3D Motion Tracking for Biomechanics, Research, VR and…Chickens?
Posted: April 24, 2018
At Polhemus, we cater to a wide variety of motion tracking applications. With a focus on healthcare, defense, and research and technology, we have tracked a lot of movement of both people and things in the past 40+ years. Many markets have benefited from our tracking systems, including biomechanics, researchers and VR applications that are popping up in new industries every day. We’ve delivered head tracking, hand and finger tracking, and wireless motion tracking solutions. We’ve broken new ground with large area tracking, digitizing solutions and much more-- but in all our combined years of experience, no one on our team had ever encountered the challenge to track chickens.
The sales meeting started with a human factors biomechanics application discussion. It called for multiple tracking points on the body and a large tracking range area. The team talked through similar applications that had been done before, with several people chiming in with experiences and insights.
In this particular case, shoulder movement would need to be measured, a gait analysis would need to be performed on the subject, and the tracking environment had some challenges. Many questions quickly emerged, such as, “Should we go wired or wireless?” And “Can you drop the electromagnetic source from the ceiling?” and “What is the total number of points to be tracked?”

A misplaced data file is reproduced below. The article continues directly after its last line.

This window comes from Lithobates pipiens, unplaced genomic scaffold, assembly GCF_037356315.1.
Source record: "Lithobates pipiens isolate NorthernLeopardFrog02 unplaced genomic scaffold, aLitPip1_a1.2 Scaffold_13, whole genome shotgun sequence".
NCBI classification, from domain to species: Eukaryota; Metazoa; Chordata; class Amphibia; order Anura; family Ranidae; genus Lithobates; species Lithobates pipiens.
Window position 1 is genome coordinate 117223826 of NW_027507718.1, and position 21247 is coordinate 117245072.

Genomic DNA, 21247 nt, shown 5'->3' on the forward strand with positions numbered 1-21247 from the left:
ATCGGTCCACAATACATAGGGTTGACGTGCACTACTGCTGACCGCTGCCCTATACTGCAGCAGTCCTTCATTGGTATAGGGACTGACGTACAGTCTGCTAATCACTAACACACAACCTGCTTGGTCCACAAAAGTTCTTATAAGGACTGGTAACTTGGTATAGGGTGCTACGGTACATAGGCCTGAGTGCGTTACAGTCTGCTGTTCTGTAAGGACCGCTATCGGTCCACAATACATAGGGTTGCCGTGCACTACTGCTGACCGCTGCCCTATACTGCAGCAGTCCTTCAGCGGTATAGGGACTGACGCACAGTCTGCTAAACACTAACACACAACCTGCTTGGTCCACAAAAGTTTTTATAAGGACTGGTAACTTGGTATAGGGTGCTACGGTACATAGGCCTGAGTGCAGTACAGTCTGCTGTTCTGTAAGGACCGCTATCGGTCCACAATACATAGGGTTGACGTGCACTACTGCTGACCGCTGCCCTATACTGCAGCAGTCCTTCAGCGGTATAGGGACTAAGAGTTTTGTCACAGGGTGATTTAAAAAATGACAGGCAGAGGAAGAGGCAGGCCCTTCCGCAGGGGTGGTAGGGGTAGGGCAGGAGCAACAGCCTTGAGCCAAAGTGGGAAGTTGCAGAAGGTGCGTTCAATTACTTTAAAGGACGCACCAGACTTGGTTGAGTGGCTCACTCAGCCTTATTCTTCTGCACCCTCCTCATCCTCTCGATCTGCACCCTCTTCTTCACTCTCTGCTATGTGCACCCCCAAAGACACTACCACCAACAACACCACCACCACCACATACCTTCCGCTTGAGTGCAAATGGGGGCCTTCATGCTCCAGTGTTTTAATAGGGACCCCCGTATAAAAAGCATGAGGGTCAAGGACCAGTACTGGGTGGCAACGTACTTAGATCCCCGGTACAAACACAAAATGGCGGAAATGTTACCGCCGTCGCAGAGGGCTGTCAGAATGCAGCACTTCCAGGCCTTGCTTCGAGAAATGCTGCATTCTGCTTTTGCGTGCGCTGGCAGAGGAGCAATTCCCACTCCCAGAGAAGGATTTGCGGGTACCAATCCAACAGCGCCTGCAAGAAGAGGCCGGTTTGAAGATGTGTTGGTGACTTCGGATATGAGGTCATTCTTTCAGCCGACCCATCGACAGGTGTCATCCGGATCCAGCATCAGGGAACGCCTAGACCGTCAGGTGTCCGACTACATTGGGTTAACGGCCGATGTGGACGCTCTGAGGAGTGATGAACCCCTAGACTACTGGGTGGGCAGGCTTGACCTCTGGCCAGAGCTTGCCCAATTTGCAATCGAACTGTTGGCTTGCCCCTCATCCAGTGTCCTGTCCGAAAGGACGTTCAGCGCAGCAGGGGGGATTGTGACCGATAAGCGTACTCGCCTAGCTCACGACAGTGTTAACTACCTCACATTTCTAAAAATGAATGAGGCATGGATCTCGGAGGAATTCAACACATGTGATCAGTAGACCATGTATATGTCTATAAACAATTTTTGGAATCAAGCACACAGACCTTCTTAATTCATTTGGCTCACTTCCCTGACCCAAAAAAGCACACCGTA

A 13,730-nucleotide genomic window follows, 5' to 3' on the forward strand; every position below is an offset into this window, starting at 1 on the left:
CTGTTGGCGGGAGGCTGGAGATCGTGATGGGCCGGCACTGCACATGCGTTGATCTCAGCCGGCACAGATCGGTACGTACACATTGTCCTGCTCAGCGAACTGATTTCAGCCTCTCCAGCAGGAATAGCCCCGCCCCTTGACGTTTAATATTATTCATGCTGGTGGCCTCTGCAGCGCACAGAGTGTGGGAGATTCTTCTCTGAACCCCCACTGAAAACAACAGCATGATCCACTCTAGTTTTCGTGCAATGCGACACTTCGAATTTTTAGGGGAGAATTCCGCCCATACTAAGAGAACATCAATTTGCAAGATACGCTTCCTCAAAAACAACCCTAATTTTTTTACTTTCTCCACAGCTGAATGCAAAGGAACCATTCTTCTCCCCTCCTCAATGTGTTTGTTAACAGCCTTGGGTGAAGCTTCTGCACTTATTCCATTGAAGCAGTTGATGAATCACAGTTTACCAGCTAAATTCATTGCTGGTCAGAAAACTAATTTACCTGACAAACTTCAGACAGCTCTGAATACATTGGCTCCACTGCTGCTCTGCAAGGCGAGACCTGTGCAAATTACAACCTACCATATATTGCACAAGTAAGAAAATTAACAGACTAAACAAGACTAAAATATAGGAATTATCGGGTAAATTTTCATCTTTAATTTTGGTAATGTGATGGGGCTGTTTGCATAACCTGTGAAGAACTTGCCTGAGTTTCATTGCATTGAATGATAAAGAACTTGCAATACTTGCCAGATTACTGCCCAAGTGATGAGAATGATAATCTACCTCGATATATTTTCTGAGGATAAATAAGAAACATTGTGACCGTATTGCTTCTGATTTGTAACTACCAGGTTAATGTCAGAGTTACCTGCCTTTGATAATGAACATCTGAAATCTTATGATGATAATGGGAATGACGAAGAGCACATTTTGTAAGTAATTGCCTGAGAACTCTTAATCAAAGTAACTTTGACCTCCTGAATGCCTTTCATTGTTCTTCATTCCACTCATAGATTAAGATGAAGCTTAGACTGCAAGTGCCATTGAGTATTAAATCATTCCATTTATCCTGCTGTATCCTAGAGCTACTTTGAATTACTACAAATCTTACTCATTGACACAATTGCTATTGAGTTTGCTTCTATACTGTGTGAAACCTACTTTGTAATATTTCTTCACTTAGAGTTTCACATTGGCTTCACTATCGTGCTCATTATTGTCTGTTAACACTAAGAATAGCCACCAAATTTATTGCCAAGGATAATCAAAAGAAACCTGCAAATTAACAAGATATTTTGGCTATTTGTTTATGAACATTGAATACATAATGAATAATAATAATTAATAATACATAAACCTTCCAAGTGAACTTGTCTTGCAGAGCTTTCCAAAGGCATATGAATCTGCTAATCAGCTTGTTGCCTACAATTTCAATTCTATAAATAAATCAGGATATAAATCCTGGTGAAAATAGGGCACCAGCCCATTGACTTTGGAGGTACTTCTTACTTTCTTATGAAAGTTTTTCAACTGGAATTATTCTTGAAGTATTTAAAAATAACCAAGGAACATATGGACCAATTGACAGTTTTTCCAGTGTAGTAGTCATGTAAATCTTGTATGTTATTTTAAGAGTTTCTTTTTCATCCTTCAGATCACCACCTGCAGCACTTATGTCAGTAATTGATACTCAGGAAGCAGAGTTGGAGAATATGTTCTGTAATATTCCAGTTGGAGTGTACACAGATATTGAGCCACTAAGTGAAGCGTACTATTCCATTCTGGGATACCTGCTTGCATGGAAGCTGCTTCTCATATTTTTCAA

Notes were taken and next steps outlined. After the biomechanics discussion concluded, one of our most experienced sales reps said, “I’ve got a guy who wants to track chickens.” After a slight pause, the team began asking questions, as they did with any tracking challenge, starting with, “What’s the size of the tracking area?” Someone else asked, “Just one chicken or multiple?” As the team began to discuss the application in detail, there was noticeable curiosity in the room.
One of our most experienced sales reps said, "I've got a guy who wants to track chickens."
Our researcher wanted to gather data regarding the habits of chickens, including their trips to get water and their treks to the feeding area. Our customer even needed to know which chickens were pecking at each other’s chicken feathers—even the chicken bullies would be identified. We were all intrigued.
We are well-versed in the areas of biomechanics, a wide variety of VR applications, including training and simulation, and more, and the area of research and technology continues to broaden for us. We’re getting more new questions that we’ve never been asked before—it’s an exciting time in VR.
At Polhemus, we’ve enabled the training of welders using Virtual Reality, reducing costs and bettering their skills; our technology has measured the subtle hand movement of a Parkinson’s patient to better understand their progress; and we’ve embedded our sensors to track the position and orientation of an ultrasound wand, resulting in better trained medical technicians. And we’ve learned there is even value in tracking chickens for agricultural research.
What’s your motion tracking challenge? We’ve likely done it. If we haven’t, we’d like the challenge. It’s what we do.